• H05K3/04Apparatus or processes for manufacturing printed circuits in which the conductive material is applied to the surface of the insulating support and is thereafter removed from such areas of the surface which are not intended for current conducting or shielding the conductive material being removed mechanically, e.g. by punching
    • H05K3/045Apparatus or processes for manufacturing printed circuits in which the conductive material is applied to the surface of the insulating support and is thereafter removed from such areas of the surface which are not intended for current conducting or shielding the conductive material being removed mechanically, e.g. by punching by making a conductive layer having a relief pattern, followed by abrading of the raised portions

Abstract

Embodiments of the invention generally provide a cluster tool that is configured to electrolessly fill features formed on a substrate. More particularly, embodiments of the invention are used to integrate the filling of an interconnect or contact level feature using an electroless fill process and material removal steps. A typical sequence for forming an interconnect includes depositing one or more non-conductive layers, etching at least one of the layer(s) to form one or more features therein, depositing a barrier layer in the feature(s) and depositing one or more conductive layers, such as copper, to fill the feature.

Description

    CROSS-REFERENCE TO RELATED APPLICATIONS
  • This application claims benefit of U.S. Provisional Patent Application Ser. No. 60/719,440, filed Sep. 21, 2005, which is herein incorporated by reference.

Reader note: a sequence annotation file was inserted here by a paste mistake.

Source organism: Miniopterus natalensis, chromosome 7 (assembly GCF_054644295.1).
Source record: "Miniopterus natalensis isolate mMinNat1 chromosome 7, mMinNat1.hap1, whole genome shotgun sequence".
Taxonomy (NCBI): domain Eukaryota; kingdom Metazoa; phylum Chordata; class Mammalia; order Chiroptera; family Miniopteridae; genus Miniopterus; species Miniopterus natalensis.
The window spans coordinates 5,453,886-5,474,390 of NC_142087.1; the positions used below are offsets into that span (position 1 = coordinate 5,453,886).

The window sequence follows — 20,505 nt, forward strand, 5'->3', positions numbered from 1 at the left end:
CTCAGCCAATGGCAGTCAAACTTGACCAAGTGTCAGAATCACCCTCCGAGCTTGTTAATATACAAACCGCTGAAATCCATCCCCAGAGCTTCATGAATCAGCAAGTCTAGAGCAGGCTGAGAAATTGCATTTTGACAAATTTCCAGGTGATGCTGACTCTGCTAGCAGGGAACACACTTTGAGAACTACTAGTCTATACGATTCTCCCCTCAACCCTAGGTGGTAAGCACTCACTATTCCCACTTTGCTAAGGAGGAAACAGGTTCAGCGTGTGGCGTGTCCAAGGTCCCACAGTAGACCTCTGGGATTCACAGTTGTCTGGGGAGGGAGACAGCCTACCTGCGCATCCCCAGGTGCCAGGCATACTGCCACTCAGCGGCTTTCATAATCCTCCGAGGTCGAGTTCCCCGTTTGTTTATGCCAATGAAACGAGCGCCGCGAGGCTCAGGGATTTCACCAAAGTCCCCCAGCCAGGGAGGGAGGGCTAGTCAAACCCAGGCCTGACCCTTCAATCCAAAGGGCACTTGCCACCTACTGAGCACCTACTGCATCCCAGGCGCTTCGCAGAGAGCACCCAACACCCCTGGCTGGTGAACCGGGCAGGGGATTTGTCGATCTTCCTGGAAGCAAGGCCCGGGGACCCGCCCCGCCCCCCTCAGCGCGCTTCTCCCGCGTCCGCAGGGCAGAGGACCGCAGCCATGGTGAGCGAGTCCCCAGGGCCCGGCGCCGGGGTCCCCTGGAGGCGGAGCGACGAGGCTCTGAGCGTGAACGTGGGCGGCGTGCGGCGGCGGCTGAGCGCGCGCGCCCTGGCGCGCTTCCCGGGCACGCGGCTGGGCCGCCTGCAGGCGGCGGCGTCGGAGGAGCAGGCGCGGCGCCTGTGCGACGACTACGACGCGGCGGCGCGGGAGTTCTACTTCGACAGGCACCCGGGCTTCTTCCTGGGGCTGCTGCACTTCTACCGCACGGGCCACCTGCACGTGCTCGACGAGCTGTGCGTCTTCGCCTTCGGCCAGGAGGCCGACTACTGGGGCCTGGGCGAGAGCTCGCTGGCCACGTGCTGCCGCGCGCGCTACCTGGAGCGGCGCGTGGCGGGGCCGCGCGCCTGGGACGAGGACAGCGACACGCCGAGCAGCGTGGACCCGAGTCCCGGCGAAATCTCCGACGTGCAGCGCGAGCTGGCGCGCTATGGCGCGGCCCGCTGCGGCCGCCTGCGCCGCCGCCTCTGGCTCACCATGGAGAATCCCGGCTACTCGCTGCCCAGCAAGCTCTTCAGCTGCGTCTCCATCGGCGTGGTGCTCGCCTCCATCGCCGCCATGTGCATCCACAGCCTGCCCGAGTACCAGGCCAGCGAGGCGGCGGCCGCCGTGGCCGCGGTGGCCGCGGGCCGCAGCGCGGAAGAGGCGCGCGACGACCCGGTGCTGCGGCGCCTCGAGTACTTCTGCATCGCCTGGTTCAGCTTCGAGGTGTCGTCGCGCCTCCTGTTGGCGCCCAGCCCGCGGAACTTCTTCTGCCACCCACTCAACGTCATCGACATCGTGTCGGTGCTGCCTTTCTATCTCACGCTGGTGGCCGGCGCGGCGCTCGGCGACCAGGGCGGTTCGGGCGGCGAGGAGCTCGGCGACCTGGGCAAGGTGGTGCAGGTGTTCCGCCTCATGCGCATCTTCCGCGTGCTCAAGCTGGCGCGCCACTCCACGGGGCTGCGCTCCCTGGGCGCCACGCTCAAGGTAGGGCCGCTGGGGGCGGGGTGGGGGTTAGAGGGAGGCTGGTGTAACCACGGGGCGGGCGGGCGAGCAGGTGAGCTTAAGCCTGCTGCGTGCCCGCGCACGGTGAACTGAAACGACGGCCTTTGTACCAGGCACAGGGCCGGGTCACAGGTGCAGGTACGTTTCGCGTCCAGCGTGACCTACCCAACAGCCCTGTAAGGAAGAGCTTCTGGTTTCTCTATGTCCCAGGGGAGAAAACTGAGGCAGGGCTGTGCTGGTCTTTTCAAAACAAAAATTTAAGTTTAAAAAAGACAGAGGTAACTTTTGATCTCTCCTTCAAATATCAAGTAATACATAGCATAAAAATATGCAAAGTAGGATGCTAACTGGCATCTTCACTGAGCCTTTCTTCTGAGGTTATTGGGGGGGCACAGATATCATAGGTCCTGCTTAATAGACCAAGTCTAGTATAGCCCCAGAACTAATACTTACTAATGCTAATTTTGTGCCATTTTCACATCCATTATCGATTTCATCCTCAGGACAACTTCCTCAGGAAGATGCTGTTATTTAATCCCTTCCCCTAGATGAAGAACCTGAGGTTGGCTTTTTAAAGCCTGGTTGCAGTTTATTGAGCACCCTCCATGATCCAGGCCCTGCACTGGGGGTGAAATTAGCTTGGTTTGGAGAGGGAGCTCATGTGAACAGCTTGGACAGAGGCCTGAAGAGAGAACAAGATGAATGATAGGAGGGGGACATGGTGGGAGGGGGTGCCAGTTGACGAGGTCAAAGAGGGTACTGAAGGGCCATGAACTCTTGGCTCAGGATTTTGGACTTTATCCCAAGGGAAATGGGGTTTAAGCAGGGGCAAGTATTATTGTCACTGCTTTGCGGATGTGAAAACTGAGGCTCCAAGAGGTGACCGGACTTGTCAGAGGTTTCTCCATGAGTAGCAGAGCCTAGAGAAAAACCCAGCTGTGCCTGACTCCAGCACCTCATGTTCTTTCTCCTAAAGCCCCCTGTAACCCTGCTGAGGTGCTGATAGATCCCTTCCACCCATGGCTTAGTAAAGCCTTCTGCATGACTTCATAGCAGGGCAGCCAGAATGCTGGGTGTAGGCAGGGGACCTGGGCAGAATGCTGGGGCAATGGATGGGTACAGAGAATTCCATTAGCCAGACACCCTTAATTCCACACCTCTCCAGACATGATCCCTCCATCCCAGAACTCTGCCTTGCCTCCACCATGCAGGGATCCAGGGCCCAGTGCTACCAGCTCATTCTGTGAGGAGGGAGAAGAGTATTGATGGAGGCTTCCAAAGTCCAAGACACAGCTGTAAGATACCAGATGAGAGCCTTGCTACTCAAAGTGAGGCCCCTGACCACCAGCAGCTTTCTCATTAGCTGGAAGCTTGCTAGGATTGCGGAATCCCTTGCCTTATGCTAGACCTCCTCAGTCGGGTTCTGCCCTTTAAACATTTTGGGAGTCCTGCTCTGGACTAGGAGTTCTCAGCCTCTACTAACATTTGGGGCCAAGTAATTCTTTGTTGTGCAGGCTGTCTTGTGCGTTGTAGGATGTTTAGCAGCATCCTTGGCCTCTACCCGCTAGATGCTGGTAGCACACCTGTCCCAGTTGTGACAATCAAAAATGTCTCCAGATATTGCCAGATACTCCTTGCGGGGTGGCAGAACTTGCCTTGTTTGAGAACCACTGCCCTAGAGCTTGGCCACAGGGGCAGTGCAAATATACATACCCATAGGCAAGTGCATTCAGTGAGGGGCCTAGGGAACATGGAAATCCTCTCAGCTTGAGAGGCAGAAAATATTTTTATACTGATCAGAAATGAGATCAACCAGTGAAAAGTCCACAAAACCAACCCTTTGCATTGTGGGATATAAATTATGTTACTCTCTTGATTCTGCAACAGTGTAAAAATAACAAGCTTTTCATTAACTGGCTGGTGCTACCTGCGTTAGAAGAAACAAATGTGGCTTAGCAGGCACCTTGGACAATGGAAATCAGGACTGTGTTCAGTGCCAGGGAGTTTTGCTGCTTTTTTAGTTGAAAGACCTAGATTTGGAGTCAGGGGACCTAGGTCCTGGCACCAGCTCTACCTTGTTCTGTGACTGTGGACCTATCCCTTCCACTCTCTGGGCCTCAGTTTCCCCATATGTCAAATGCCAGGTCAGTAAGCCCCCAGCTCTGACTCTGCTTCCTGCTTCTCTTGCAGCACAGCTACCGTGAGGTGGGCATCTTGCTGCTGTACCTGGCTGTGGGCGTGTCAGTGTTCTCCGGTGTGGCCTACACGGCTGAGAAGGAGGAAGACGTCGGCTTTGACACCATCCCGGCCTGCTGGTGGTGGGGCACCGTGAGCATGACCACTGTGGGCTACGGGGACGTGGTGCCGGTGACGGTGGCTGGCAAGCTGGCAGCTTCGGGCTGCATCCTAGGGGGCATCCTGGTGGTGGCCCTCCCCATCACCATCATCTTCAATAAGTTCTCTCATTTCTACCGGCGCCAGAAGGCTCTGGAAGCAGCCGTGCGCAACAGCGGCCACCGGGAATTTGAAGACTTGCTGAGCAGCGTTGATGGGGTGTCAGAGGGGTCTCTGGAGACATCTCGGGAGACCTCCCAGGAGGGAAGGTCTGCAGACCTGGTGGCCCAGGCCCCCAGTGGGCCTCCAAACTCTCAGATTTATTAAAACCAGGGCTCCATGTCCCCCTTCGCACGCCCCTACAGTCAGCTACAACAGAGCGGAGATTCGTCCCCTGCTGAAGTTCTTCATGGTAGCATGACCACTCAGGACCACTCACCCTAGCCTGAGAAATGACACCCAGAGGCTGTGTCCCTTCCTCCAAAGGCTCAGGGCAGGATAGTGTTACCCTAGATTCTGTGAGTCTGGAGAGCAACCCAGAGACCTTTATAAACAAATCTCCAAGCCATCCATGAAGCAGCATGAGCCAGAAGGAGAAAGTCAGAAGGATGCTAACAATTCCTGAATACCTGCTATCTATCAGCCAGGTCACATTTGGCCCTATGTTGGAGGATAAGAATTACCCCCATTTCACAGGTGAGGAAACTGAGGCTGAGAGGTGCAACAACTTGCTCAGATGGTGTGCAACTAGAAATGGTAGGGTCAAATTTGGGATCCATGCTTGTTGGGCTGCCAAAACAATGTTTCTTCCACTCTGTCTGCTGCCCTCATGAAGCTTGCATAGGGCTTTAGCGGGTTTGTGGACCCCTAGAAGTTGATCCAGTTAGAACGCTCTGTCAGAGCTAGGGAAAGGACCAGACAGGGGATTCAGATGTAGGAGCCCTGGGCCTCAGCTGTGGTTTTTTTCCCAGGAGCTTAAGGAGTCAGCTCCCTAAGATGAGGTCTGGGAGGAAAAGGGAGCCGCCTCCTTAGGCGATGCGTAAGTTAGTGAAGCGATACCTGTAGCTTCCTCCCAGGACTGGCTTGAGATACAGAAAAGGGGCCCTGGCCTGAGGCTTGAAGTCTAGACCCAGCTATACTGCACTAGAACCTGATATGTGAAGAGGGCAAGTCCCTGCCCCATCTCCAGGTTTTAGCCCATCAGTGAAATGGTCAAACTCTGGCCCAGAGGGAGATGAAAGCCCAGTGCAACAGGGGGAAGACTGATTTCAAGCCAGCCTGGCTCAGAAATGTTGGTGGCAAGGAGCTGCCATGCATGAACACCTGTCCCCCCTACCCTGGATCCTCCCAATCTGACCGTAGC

• BACKGROUND OF THE INVENTION
  • 1. Field of the Invention
  • Embodiments of the invention generally relate to a method and apparatus for depositing materials within a feature using an integrated electroless deposition system.
  • 2. Description of the Related Art
  • Reliably producing nanometer-sized features is one of the key technologies for the next generation of very large scale integration (VLSI) and ultra large scale integration (ULSI) of semiconductor devices. However, as the fringes of circuit technology are pressed, the shrinking dimensions of interconnects in VLSI and ULSI technology have placed additional demands on the processing capabilities. Contact metallization and multilevel interconnect metallization lie at the heart of this technology require precise processing of high aspect ratio features, such as contacts, vias and other interconnects. Reliable formation of these features is very important to VLSI and ULSI success and to the continued effort to increase circuit density and quality of individual substrates.
  • As circuit densities increase, the widths of vias, apertures, trenches, contacts and other features, as well as the dielectric materials between them, decrease to nanometer dimensions, whereas the thickness of the dielectric layers remains substantially constant, with the result that the aspect ratios for the features, i.e., their height divided by width, increases. Many traditional deposition processes have difficulty filling nanometer-sized structures where the aspect ratio exceeds 4:1, and particularly where the aspect ratio exceeds 10:1. Therefore, there is a great amount of ongoing effort being directed at the formation of substantially void-free, nanometer-sized features having high aspect ratios.